It becomes apparent from the values listed in Table 1 that the boryl groups are very substantially acidifying α-boryl alkanes thermodynamically. They stabilize the α-boryl-carbanions markedly. Thus, methyl-9-BBN (entry 3) is, by ca. 27 pK a units, more acidic than e.g. cyclopentane (in DMSO). It is still ca. 8 pK a units more acidic than toluene.12 The introduction of a pair of aryl groups at boron (here mesityl groups, see entry 4) has a measurable thermodynamic effect.13 As expected, the B(C6F5)2 group stabilizes the α-carbanion formation strongly. (C6F5)2B–CH3 has a (calculated) pK a of ca. 18 in DMSO (ca. 16 in dichloromethane), which makes this borane almost as acidic as cyclopentadiene (entry 6). Alkyl substituents at the boryl α-carbanions exhibit an amazing effect in this chemistry. Usually, alkyl groups destabilize carbanions due to their electron-donating inductive effect. We have found here (by DFT) that the attachment of methyl groups on the boryl–CH system has an opposite effect: here the pK a is lowered by ca. 3 pK a units (entry 7). We assume that this is due to the high borata-alkene character of the boryl carbanions (see Scheme 5). The shortened B–C bonds of the boryl carbanions (ca. 1.45 Å vs. 1.57 Å in the α-boryl alkanes, see the ESI) are additional evidence for this notion. These systems seem to almost behave as heteroalkenes and thus become more stabilized by increased substitution. Phenyl or vinyl substitution lead to a further stabilization of α-boryl carbanions as expected (entries 8 and 9).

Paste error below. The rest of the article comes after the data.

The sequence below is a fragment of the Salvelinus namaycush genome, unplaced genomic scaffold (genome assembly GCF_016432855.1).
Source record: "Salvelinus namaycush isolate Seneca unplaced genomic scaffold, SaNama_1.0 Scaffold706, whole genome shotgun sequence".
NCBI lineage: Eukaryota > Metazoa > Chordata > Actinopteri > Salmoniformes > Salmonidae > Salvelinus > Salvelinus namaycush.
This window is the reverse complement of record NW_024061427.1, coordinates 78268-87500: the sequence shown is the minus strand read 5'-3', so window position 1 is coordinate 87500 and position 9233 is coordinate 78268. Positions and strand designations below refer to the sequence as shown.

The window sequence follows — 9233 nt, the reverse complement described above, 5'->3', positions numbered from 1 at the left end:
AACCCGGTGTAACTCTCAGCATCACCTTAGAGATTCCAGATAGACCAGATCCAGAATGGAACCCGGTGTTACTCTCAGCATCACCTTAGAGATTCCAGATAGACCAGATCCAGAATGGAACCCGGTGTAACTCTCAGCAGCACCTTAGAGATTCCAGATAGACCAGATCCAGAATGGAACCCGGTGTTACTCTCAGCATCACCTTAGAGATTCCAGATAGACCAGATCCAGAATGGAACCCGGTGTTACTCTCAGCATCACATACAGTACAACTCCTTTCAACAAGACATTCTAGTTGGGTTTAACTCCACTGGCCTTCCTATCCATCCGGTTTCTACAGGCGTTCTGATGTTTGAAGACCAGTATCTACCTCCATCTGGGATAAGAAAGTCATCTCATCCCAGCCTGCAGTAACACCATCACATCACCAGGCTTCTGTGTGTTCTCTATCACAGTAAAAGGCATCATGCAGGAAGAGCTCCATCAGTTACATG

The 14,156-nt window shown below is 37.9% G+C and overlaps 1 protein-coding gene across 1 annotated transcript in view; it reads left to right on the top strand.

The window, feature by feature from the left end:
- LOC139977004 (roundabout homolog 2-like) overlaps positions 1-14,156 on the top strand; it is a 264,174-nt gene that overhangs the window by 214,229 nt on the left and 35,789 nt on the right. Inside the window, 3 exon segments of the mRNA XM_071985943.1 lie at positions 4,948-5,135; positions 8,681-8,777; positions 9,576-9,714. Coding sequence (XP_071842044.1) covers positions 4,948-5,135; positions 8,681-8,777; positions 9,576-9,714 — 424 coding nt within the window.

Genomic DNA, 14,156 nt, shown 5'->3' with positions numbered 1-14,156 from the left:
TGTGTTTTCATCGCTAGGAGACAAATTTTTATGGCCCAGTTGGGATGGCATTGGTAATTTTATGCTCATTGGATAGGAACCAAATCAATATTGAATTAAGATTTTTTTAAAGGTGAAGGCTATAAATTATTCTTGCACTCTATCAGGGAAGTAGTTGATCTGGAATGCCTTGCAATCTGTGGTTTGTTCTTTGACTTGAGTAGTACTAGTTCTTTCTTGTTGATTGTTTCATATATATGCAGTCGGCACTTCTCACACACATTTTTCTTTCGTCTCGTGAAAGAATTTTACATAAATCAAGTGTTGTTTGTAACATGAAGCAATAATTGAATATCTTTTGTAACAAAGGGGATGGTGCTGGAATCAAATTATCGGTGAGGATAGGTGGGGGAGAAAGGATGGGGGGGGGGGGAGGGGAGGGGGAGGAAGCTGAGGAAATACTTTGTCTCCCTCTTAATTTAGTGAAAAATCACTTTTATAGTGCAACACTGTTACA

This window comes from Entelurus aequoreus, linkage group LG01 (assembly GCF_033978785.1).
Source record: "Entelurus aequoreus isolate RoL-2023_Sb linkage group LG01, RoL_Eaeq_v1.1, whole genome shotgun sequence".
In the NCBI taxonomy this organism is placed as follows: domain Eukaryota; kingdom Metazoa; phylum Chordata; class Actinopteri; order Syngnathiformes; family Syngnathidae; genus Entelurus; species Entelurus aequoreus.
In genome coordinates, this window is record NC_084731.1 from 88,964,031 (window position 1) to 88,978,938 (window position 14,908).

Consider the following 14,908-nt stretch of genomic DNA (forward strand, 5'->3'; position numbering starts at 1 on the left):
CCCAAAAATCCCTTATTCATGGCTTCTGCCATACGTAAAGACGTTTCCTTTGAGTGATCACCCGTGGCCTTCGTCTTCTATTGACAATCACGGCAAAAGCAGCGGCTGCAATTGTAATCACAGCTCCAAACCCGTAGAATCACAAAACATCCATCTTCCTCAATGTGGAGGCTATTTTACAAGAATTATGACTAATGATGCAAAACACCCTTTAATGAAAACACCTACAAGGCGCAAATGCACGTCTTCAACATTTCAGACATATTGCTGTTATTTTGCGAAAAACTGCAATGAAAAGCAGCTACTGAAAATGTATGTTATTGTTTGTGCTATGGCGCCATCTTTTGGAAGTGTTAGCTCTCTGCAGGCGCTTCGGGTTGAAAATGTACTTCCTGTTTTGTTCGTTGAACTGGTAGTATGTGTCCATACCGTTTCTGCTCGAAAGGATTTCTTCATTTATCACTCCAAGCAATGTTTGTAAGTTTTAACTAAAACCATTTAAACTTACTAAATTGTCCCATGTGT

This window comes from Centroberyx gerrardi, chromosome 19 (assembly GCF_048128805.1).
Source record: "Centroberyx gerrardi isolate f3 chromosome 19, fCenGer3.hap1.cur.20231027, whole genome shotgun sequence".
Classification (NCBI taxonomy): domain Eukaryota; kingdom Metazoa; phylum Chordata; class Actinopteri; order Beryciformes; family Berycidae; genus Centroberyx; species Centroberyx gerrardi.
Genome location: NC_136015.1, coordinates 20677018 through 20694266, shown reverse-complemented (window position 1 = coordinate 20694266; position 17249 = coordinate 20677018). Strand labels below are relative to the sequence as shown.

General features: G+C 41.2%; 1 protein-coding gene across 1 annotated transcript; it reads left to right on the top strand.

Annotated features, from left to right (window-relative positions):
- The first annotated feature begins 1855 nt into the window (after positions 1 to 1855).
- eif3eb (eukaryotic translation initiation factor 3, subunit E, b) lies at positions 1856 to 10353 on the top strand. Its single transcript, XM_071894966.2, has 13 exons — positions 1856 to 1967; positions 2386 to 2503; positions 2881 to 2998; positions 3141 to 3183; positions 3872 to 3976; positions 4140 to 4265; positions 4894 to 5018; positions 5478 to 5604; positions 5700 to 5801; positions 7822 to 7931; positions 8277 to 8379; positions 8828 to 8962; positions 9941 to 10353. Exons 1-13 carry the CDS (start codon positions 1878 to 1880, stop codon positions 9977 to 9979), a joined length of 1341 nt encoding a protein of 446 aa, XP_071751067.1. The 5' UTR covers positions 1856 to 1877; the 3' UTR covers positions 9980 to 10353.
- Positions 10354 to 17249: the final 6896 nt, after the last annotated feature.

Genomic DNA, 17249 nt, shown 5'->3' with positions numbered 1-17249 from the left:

To explain the relative acidities reported in Table 1, we have looked at electronic (charge stabilizing) factors which could determine the relative stabilities of the carbon bases. Table 2 correlates the charge distribution (obtained from a Natural Bond Orbital population analysis) of the anions with the acidities (pK a values in CH2Cl2) of the corresponding CH3 acids. Apparently, there is no correlation of the pK a with the charge of the CH2 group. However, if the boron atom is considered as a part of the anionic group, the negative charge is increasingly delocalized in the order Ph < 9-BBN < (Mes)2B < (C6F5)2B which is consistent with the calculated acidities. This supports the notion of [R2BCH2] as a borata-alkene which has transferred most of its charge into the R substituents. Inspection of the HOMO of the anions confirms the borata-alkene character of the α-boryl carbanions (see the ESI).

Table 2
Calculated (TPSS-D3/def2-TZVP) natural charges a of the anionic CH2 groups and the boron atom in some anions of carbon acids R–CH3. Gibbs energy ΔG solv of solvation of anions and neutral CH acids were obtained with COSMO

The better delocalization of the charge of e.g. (C6F5)2BCH2 vs. PhCH2 can also be concluded from the reduced Gibbs energy of solvation ΔG solv (15.5 kcal mol–1 more for the latter, as calculated with the COSMO model). The solvation energy of the neutral carbon acids is comparably low for all examples in Table 2 (<5 kcal mol–1) and does not have a significant impact on the acidity.

Concerning the question of the Brønsted acid behavior in the P/B frustrated Lewis pairs (see above), the relative basicities of the α-boryl stabilized carbanion systems must be compared with the pK a values of the respective phosphonium cations13 [here e.g. (mesityl)2EtPH+, see entry 10] to assess whether α-deprotonation of the boryl group might become a decisive factor in the respective intramolecular phosphine/borane frustrated Lewis pair chemistry. We see from the values listed in Table 1 that (C6F5)2B–CH2R systems that are devoid of any additional carbanion stabilizing groups are too low in acidity to become deprotonated by a phosphane in an intermolecular reaction (pK a differences of ca. 10). The benzylic or allylic (C6F5)2B-borane systems come closer, but even here the pK a difference seems in many cases just slightly insufficient to substantially populate the intermolecular borata-alkene/phosphonium salt alternative.